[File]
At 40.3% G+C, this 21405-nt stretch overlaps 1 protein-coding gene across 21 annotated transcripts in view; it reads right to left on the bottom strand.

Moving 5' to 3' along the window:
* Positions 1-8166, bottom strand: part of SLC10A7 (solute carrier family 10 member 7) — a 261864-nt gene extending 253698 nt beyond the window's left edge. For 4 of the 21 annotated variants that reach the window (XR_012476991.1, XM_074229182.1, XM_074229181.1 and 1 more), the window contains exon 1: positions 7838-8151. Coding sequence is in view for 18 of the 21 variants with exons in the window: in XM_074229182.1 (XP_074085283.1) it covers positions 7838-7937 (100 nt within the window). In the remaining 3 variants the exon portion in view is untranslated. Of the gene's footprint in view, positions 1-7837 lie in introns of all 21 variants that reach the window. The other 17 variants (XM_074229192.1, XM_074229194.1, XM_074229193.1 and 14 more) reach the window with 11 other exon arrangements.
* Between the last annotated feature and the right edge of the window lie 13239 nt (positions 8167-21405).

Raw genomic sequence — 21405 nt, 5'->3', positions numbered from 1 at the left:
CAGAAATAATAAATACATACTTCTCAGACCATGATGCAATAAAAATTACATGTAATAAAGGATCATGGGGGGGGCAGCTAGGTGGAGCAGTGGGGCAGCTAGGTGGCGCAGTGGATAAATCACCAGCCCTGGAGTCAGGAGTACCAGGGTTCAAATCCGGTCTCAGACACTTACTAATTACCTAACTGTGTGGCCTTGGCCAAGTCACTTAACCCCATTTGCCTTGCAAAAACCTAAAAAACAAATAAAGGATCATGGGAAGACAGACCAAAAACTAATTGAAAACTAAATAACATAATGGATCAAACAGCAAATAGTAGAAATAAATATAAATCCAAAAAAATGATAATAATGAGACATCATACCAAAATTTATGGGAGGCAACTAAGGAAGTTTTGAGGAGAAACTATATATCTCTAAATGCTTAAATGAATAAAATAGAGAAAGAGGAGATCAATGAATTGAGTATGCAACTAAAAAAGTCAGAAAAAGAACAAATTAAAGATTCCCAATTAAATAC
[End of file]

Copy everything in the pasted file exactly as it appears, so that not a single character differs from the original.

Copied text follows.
At 40.3% G+C, this 21405-nt stretch overlaps 1 protein-coding gene across 21 annotated transcripts in view; it reads right to left on the bottom strand.

Moving 5' to 3' along the window:
* Positions 1-8166, bottom strand: part of SLC10A7 (solute carrier family 10 member 7) — a 261864-nt gene extending 253698 nt beyond the window's left edge. For 4 of the 21 annotated variants that reach the window (XR_012476991.1, XM_074229182.1, XM_074229181.1 and 1 more), the window contains exon 1: positions 7838-8151. Coding sequence is in view for 18 of the 21 variants with exons in the window: in XM_074229182.1 (XP_074085283.1) it covers positions 7838-7937 (100 nt within the window). In the remaining 3 variants the exon portion in view is untranslated. Of the gene's footprint in view, positions 1-7837 lie in introns of all 21 variants that reach the window. The other 17 variants (XM_074229192.1, XM_074229194.1, XM_074229193.1 and 14 more) reach the window with 11 other exon arrangements.
* Between the last annotated feature and the right edge of the window lie 13239 nt (positions 8167-21405).

Raw genomic sequence — 21405 nt, 5'->3', positions numbered from 1 at the left:
CAGAAATAATAAATACATACTTCTCAGACCATGATGCAATAAAAATTACATGTAATAAAGGATCATGGGGGGGGCAGCTAGGTGGAGCAGTGGGGCAGCTAGGTGGCGCAGTGGATAAATCACCAGCCCTGGAGTCAGGAGTACCAGGGTTCAAATCCGGTCTCAGACACTTACTAATTACCTAACTGTGTGGCCTTGGCCAAGTCACTTAACCCCATTTGCCTTGCAAAAACCTAAAAAACAAATAAAGGATCATGGGAAGACAGACCAAAAACTAATTGAAAACTAAATAACATAATGGATCAAACAGCAAATAGTAGAAATAAATATAAATCCAAAAAAATGATAATAATGAGACATCATACCAAAATTTATGGGAGGCAACTAAGGAAGTTTTGAGGAGAAACTATATATCTCTAAATGCTTAAATGAATAAAATAGAGAAAGAGGAGATCAATGAATTGAGTATGCAACTAAAAAAGTCAGAAAAAGAACAAATTAAAGATTCCCAATTAAATAC